Apply a convolution kernel to an image.


Convolution functions implement various techniques for smoothing or sharpening an image by replacing a pixel with a weighted sum of itself and nearby pixels. Image convolution does not alter the size of an image.

Each convolution function requires that you pass it a convolution kernel, which determines how the values of neighboring pixels are used to compute the value of a destination pixel. A kernel is a packed array, without padding at the ends of the rows. The elements of the array must be of type uint8_t (for the Planar8 and ARGB8888 formats) or of type float (for the PlanarF and ARGBFFFF formats). The height and the width of the array must both be odd numbers.

For example, a 3 x 3 convolution kernel for a Planar8 image consist of nine 8-bit (1-byte) values, arranged consecutively. The first three values represent the first row of the kernel, the next three values the second row, and the last three values the third row.

Typically, you use normalized values for the convolution kernel. For floating-point formats, this means the sum of the elements of the kernel is 1.0. For integer formats, the sum of the elements of the kernel, divided by the given divisor, is 1. A non-normalized kernel either lightens or darkens the image.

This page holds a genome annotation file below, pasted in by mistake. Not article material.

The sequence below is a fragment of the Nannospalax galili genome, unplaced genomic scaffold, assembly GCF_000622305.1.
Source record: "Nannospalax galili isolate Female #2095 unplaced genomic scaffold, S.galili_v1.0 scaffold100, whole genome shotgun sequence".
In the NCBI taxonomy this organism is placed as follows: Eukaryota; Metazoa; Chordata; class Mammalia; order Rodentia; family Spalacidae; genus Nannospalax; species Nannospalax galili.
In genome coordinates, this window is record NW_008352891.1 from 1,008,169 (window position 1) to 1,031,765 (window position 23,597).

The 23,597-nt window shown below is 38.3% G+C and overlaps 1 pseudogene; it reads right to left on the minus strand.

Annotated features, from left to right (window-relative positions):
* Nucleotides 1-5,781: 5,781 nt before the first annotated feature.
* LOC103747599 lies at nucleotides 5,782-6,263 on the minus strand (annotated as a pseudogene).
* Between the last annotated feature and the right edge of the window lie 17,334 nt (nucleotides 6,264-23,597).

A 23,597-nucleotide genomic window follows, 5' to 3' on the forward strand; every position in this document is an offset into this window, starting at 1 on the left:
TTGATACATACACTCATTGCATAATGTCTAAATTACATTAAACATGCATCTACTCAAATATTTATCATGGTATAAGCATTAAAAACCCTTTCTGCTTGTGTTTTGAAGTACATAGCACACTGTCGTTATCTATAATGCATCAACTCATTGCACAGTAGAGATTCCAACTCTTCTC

For integer formats, the sum of any subset of elements of the kernel must be in the range –224 to 224 – 1, inclusive to prevent integer overflow. If your kernel does not meet this restriction, either use a floating-point format or scale the kernel to use smaller values.

A convolution function transforms a source image as follows:

  1. Places the kernel over the image so that the center element of the kernel lies over the source pixel.

  2. For floating-point formats, performs this calculation:

    For integer formats, performs this calculation:

  3. Assigns the result to the destination pixel.

If the image is in a planar format, the convolution operation uses the single-channel values of the pixels directly. If the image is in an interleaved format, the convolution operation processes each channel (alpha, red, green, and blue) separately. In both the planar and interleaved format, the kernel itself is always planar.

When the pixel to be transformed is near the edge of the image—not merely the region of interest, but the entire image of which it is a part—the kernel may extend beyond the edge of the image, so that there are no existing pixels beneath some of the kernel elements. In these cases you must pass a flag that specifies a technique for the convolution function to use: kvImageCopyInPlace, kvImageBackgroundColorFill, kvImageEdgeExtend, and kvImageTruncateKernel. For a discussion of these options, see Data Types and Constants.



See Also

Convolution and Morphology

Blurring an Image

Filter an image by convolving it with custom and high-speed kernels.

Adding a Bokeh Effect

Simulate a bokeh effect by applying dilation.


Dilate and erode images.